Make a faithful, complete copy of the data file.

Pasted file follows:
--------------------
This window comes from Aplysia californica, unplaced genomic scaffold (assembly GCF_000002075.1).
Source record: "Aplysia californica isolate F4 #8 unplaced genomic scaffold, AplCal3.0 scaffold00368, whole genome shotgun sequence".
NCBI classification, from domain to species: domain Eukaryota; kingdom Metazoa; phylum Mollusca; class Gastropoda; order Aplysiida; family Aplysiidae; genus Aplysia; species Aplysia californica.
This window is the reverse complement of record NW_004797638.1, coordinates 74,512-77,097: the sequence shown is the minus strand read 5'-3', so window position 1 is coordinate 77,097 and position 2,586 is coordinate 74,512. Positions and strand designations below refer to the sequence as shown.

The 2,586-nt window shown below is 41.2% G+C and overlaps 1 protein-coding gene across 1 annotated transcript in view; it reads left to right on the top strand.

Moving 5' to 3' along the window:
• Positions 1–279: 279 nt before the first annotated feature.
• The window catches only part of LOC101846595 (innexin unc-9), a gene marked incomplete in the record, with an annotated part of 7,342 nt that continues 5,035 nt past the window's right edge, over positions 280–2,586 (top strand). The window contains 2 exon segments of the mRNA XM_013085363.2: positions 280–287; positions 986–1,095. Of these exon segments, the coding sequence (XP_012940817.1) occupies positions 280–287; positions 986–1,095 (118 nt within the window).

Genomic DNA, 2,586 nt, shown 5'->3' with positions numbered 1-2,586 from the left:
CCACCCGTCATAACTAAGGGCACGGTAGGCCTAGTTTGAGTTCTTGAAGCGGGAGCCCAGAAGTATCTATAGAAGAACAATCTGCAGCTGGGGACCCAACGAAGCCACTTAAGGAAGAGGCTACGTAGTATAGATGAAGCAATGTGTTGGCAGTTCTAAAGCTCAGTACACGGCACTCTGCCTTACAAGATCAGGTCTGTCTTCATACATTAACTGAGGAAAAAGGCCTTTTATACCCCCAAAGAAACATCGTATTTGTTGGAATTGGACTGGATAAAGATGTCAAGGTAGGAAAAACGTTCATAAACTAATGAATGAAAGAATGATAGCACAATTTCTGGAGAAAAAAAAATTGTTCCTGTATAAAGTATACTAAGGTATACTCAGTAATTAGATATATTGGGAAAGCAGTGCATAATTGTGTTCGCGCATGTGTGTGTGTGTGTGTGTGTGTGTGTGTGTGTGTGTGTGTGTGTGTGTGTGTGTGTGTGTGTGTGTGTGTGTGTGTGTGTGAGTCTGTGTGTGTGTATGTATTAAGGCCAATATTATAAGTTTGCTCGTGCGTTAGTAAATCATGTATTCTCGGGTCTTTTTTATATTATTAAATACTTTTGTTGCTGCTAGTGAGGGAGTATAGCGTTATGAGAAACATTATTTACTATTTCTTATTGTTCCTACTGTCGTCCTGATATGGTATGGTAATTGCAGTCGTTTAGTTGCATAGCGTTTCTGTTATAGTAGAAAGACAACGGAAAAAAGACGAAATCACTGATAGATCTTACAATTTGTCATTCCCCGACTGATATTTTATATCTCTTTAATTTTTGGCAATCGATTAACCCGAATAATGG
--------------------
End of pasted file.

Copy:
This window comes from Aplysia californica, unplaced genomic scaffold (assembly GCF_000002075.1).
Source record: "Aplysia californica isolate F4 #8 unplaced genomic scaffold, AplCal3.0 scaffold00368, whole genome shotgun sequence".
NCBI classification, from domain to species: domain Eukaryota; kingdom Metazoa; phylum Mollusca; class Gastropoda; order Aplysiida; family Aplysiidae; genus Aplysia; species Aplysia californica.
This window is the reverse complement of record NW_004797638.1, coordinates 74,512-77,097: the sequence shown is the minus strand read 5'-3', so window position 1 is coordinate 77,097 and position 2,586 is coordinate 74,512. Positions and strand designations below refer to the sequence as shown.

The 2,586-nt window shown below is 41.2% G+C and overlaps 1 protein-coding gene across 1 annotated transcript in view; it reads left to right on the top strand.

Moving 5' to 3' along the window:
• Positions 1–279: 279 nt before the first annotated feature.
• The window catches only part of LOC101846595 (innexin unc-9), a gene marked incomplete in the record, with an annotated part of 7,342 nt that continues 5,035 nt past the window's right edge, over positions 280–2,586 (top strand). The window contains 2 exon segments of the mRNA XM_013085363.2: positions 280–287; positions 986–1,095. Of these exon segments, the coding sequence (XP_012940817.1) occupies positions 280–287; positions 986–1,095 (118 nt within the window).

Genomic DNA, 2,586 nt, shown 5'->3' with positions numbered 1-2,586 from the left:
CCACCCGTCATAACTAAGGGCACGGTAGGCCTAGTTTGAGTTCTTGAAGCGGGAGCCCAGAAGTATCTATAGAAGAACAATCTGCAGCTGGGGACCCAACGAAGCCACTTAAGGAAGAGGCTACGTAGTATAGATGAAGCAATGTGTTGGCAGTTCTAAAGCTCAGTACACGGCACTCTGCCTTACAAGATCAGGTCTGTCTTCATACATTAACTGAGGAAAAAGGCCTTTTATACCCCCAAAGAAACATCGTATTTGTTGGAATTGGACTGGATAAAGATGTCAAGGTAGGAAAAACGTTCATAAACTAATGAATGAAAGAATGATAGCACAATTTCTGGAGAAAAAAAAATTGTTCCTGTATAAAGTATACTAAGGTATACTCAGTAATTAGATATATTGGGAAAGCAGTGCATAATTGTGTTCGCGCATGTGTGTGTGTGTGTGTGTGTGTGTGTGTGTGTGTGTGTGTGTGTGTGTGTGTGTGTGTGTGTGTGTGTGTGTGTGTGTGTGAGTCTGTGTGTGTGTATGTATTAAGGCCAATATTATAAGTTTGCTCGTGCGTTAGTAAATCATGTATTCTCGGGTCTTTTTTATATTATTAAATACTTTTGTTGCTGCTAGTGAGGGAGTATAGCGTTATGAGAAACATTATTTACTATTTCTTATTGTTCCTACTGTCGTCCTGATATGGTATGGTAATTGCAGTCGTTTAGTTGCATAGCGTTTCTGTTATAGTAGAAAGACAACGGAAAAAAGACGAAATCACTGATAGATCTTACAATTTGTCATTCCCCGACTGATATTTTATATCTCTTTAATTTTTGGCAATCGATTAACCCGAATAATGG